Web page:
One thing is obvious: there are only 7 out of 24 chances for treasures to appear in the four cells orthogonally adjacent to the center of the board, at spots (1,2), (2,1), (2,3), and (3,2).

Compare that to this heatmap which shows the distribution of the original six cards.

Screen Shot 2019-06-05 at 9.16.01 PM

There, treasures are only found twice out of six times, at (1,1), (1,3), (3,1), and (3,3), but are found five times out of six at (0,2), (2,0), (2,4), and (4,2).

So, is this meaningful?

Let’s see. Now, my statistics and probability is rusty, but I think I can pull this out with help from The Internet.

Let’s start by choosing, for instance, one of the (2,1) spaces where treasures occur only 7 times in the deck of 24.  What are the chances that when drawing four cards, none of them have a treasure on that space?

Drawing 4 cards out of 24, there are 24C4, or 10,626 combinations. I gave each card a number and the computed all the permutations with the help of this permutations calculator. With that, and more spreadsheet magic, here’s the chances.

Occurrences Count %
0 2380 22%
1 4760 45%
2 2856 27%
3 595 6%
4 35 0.3%

In other words, almost a quarter of the time a treasure won’t appear in that water space for the whole game.

Now let’s compare that to the odds when drawing from the 6-card deck. There, the spaces with the fewest treasures are one space diagonally from the center, and those spaces only have treasures in two out of six cards.

Drawing 4 cards out of 6, as you do in a game, there are 6C4, or 15 combinations. Thanks to the same permutations calculator and spreadsheet magic, here are the odds of those low-frequency spaces being drawn in a game.

Occurrences Count %
0 1 7%
1 8 53%
2 6 40%
3 0 0%
4 0 0%

It shouldn’t be a surprise that if a treasures appears on a water space only twice out of six cards, there’s a 0% chance of drawing three cards with treasures on that space.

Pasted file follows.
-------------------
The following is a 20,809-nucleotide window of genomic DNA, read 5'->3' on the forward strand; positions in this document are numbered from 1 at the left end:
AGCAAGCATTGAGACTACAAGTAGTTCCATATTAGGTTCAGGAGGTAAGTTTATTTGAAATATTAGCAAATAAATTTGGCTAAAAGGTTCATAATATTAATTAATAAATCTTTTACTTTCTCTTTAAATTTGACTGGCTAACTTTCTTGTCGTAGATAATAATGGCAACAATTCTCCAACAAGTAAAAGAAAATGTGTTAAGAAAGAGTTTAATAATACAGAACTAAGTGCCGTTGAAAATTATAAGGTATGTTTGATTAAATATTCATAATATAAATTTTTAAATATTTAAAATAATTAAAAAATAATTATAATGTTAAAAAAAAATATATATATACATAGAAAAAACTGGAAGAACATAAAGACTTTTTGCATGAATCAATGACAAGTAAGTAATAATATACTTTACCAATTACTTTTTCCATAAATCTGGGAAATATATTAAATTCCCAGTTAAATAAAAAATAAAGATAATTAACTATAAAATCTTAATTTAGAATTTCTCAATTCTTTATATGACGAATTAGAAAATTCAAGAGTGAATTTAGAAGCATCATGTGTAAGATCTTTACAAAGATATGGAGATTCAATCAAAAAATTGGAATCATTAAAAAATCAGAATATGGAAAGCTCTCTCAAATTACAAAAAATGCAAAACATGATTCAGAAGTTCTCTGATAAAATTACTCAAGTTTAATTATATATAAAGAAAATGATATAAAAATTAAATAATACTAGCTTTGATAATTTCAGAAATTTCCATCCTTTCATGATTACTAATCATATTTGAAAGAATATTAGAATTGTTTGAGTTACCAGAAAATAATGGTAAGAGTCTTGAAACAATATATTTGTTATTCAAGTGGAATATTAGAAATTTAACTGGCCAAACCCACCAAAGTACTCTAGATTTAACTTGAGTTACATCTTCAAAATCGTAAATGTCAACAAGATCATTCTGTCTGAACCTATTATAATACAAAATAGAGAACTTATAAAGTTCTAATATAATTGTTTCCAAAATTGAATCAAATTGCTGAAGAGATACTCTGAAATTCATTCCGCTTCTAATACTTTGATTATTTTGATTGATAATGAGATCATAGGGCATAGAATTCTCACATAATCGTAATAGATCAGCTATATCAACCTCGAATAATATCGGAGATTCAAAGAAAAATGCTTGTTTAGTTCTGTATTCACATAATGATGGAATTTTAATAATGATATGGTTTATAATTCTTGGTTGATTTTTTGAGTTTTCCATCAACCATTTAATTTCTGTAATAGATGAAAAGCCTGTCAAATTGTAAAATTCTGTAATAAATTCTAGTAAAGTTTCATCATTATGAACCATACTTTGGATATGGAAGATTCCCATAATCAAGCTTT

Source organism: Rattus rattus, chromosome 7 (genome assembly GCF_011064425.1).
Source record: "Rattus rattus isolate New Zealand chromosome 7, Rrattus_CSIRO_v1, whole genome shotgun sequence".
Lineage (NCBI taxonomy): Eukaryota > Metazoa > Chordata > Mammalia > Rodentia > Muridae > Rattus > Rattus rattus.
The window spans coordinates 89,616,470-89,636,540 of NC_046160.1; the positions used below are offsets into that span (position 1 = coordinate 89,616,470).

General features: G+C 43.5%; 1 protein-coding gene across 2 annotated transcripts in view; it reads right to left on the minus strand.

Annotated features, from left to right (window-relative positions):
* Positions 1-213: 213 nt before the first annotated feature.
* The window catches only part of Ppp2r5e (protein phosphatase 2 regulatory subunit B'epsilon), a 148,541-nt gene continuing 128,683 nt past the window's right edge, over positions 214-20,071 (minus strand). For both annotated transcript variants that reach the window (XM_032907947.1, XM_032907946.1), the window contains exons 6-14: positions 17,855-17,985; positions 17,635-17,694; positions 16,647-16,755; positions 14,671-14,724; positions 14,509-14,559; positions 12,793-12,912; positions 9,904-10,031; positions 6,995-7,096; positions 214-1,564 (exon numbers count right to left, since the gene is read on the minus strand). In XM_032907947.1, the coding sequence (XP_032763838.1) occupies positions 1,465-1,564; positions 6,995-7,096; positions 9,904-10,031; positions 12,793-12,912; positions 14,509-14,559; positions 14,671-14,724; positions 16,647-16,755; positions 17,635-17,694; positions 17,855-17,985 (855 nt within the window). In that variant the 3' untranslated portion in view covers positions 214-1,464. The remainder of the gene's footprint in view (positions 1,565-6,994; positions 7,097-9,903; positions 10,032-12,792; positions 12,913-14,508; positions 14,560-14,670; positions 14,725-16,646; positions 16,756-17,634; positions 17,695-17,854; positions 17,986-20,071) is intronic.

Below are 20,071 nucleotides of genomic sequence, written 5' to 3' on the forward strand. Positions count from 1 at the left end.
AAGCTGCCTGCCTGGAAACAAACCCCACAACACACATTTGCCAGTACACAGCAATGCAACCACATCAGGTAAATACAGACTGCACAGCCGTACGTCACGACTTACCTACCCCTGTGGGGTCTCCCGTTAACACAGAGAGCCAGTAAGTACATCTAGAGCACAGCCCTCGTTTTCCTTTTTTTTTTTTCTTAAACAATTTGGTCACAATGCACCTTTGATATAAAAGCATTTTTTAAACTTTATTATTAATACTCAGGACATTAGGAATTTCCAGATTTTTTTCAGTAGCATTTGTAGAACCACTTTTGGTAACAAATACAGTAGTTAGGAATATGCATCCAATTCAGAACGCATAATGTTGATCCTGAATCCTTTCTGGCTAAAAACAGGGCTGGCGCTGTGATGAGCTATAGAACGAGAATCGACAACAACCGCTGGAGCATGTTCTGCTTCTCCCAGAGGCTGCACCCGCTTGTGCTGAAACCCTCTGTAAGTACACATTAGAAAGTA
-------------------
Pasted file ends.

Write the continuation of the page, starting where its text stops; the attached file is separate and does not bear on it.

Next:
Let’s compare these side-by-side.

Screen Shot 2019-06-05 at 10.49.46 PM

With a deck of six cards, there’s only a 7% chance those specific low-frequency water spaces will remain unpopulated the whole game, while with the deck of 24 cards, those sparsely-populated spaces will be less likely to be populated.

While I’ve never discussed the rules to the game on this post, you can imagine this means someone will make very different decisions about where to spend my time on the board.

So, what value would work?

Thanks to all that prework, it took much less effort to find out the odds drawing cards when they appear 8 out of 24 times, or 9 or 10.

Screen Shot 2019-06-05 at 11.00.12 PM

So I were to build a deck of 24 cards, I might endeavor to have the spaces least likely to contain treasures to at least appear in the deck 10 times.

And this is just focusing on four cells out of all 25.

The Moral

  1. Designing an expansion can just be about whimsy and fun.
  2. And if you do that, you might find unexpected results.
  3. Math can be whimsical and fun.
  4. And if you do that, you might find unexpected results.

The Code

function parse(counts, str, invert) {
  for (var i = 0; i < str.length; i++) {